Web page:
Ireland ground Eagles for opening win
September 11, 2011
Bowe's try proved to be the difference between the two sides at half-time
© Getty Images
A double from Tommy Bowe and a further try from Rory Best was enough to give Ireland a 22-10 win over the USA Eagles in their opening clash of the World Cup.
Ireland's winning margin suffered from the poor kicking of Jonathan Sexton, who missed two of his six shots at goal and looked unconvincing until his 50th minute substitution for Ronan O'Gara. A late intercept try from Paul Emerick also ate into Ireland's lead, though the USA deserved reward for the resolve they displayed.
Declan Kidney's men will be pleased to have avoided the nerve-jangling start to the World Cup endured by fellow home nations England and Scotland, but there is plenty to work on before they face Australia on Saturday. The failure to secure bonus points - their third try was delivered by Bowe in the 60th minute - will frustrate and they were far from convincing throughout.
Though positioned 10 places lower in the International Rugby Board world rankings at 18th, Eddie O'Sullivan's USA had the potential to present a challenging start to Pool C. Eight hours before kick off they attended a memorial service at St Andrew's church in New Plymouth to mark the 10th anniversary of September 11.
Charged by the occasion and assisted by wet and blustery conditions that made it difficult for Ireland to capitalise on their superior skills, they performed admirably until the final whistle. O'Sullivan will glean satisfaction from troubling his former paymasters and his side never looked like being overwhelmed.
Ireland were dangerous in flashes, including the start when Keith Earls sped through a half-gap only for the supporting Jamie Heaslip to run the wrong line. It took a try-saving tackle on Brian O'Driscoll by wing Takudzwa Ngwenya to keep Ireland out in the eighth minute, but Sexton's problems continued when he missed a second penalty.
A smart run from Conor Murray troubled the Eagles and when the underdogs infringed at the breakdown, Sexton was on hand to nudge Ireland into the lead. Winger James Paterson was well wide with a penalty but the USA refused to be dispirited as they renewed their attack on the Irish 22. Ireland were guilty of trying to play too much rugby and at times their tempo was a little frantic. The scrum was proving a happy hunting ground and the USA were shunted backwards once more, allowing Sexton to dash clear of the first line of defence.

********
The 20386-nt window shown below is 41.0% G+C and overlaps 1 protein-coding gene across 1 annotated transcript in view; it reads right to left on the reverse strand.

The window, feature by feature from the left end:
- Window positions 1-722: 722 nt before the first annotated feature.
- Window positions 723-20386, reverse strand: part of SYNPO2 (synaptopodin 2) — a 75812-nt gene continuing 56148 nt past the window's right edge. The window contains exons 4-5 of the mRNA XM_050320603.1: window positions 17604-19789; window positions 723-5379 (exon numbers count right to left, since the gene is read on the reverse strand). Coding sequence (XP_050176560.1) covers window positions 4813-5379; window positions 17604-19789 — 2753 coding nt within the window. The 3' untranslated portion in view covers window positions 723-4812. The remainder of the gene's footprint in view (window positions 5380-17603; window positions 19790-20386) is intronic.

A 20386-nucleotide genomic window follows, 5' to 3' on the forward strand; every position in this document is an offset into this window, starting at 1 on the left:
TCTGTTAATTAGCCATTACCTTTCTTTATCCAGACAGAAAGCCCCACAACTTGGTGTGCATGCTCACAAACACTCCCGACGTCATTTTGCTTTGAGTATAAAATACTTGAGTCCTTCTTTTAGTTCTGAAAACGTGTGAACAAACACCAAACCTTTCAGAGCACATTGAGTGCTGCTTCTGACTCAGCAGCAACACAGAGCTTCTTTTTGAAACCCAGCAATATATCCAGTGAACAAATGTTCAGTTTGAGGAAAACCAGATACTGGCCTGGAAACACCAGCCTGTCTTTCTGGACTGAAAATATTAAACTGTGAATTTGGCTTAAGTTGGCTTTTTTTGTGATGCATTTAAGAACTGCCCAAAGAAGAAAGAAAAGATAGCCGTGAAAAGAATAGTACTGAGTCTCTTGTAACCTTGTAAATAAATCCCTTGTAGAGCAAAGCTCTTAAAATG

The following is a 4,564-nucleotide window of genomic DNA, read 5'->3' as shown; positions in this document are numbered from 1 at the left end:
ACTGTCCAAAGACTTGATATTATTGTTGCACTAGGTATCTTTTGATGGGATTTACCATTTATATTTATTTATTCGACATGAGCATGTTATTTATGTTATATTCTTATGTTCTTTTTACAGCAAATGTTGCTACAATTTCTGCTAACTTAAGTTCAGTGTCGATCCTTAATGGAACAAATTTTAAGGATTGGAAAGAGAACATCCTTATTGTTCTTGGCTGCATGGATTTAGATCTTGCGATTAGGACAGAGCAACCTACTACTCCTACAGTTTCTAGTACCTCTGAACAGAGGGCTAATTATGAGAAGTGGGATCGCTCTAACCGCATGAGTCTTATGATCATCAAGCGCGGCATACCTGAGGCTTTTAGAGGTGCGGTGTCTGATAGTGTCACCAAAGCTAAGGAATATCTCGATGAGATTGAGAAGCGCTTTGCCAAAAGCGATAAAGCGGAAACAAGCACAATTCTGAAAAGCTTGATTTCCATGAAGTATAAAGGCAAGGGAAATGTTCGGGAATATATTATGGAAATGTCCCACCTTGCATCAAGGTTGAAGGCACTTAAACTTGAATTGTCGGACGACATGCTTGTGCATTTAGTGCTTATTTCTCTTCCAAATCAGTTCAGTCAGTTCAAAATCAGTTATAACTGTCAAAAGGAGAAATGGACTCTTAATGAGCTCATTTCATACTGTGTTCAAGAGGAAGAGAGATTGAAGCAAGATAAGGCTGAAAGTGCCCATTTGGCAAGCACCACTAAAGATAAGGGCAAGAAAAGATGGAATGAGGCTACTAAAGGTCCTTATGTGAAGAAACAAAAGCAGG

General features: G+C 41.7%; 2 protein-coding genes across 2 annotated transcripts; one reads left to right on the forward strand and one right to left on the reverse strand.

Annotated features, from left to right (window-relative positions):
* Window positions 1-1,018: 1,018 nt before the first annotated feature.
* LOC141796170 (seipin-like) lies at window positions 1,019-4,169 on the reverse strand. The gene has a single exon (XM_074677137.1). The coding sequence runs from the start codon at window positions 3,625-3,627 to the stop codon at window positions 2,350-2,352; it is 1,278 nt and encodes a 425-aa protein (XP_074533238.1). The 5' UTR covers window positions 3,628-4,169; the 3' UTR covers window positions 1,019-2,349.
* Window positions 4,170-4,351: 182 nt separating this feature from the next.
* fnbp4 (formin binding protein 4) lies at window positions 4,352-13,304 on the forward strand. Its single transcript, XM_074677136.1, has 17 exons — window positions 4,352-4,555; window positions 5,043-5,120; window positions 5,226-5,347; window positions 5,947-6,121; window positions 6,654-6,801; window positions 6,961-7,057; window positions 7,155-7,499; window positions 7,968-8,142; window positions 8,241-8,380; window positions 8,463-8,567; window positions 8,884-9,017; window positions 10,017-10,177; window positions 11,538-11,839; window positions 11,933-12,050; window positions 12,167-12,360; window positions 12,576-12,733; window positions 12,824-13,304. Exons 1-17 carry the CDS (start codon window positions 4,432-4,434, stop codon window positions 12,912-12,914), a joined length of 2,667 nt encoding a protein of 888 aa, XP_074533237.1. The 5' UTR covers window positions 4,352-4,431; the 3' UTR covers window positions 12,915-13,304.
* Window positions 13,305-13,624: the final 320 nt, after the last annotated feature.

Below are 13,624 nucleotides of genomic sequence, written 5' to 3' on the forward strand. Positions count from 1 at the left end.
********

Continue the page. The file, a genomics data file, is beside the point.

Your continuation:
Ireland began pounding at the whitewash and their reward came in the 40th minute when Bowe took an inside pass from Sexton and sped over with Sexton converting.
The Eagles approached every scrum with dread and their pack buckled under pressure once more, though this time they went unpunished as Sexton's accuracy failed him. A further three points went begging as nerves began to overcome the misfiring Sexton and his miserable afternoon concluded when he was replaced by O'Gara with Eoin Reddan coming on for Murray.
The USA produced a rousing defensive effort to repel an Irish attack led by Stephen Ferris. Paterson was on target from in front of the posts as the Irish infringed, but the fightback was brief.
Using a line-out catch and drive to set up a strong position, Best peeled from the back of the drive, stepped inside a group of cover tacklers and dived over. O'Gara fared little better than Sexton on the conversion, directing his attempt well wide, but he was on target after Ireland ran in their third try.
Slick hands sent Bowe sliding over after the Osprey had come off his wing to exchange passes with Brian O'Driscoll. Errors began to creep into Ireland's game, though this was partly due to the Eagles' robust defence.
Their opponents tiring, Ireland began to tighten the screw up front but fought in vain to breach the whitewash for the try-scoring bonus point. Instead it was the USA who had the final say when centre Paul Emerick rain in a late intercept try.
© ESPN Sports Media Ltd.
Where does Italy's win over Scotland rank among their successes in the Six Nations? Scrum Sevens investigates
The tone was set early on in Dublin as a more clinical Ireland made England pay. All is not lost, however, argues Phil Vickery
Monday Maul takes in retirement talk, England reshuffles, France's unfair advantage and Scotland's communication breakdown
John Griffiths takes an analytical look at Week 3 of ESPN Scrum's Fantasy Rugby game - who should you have picked?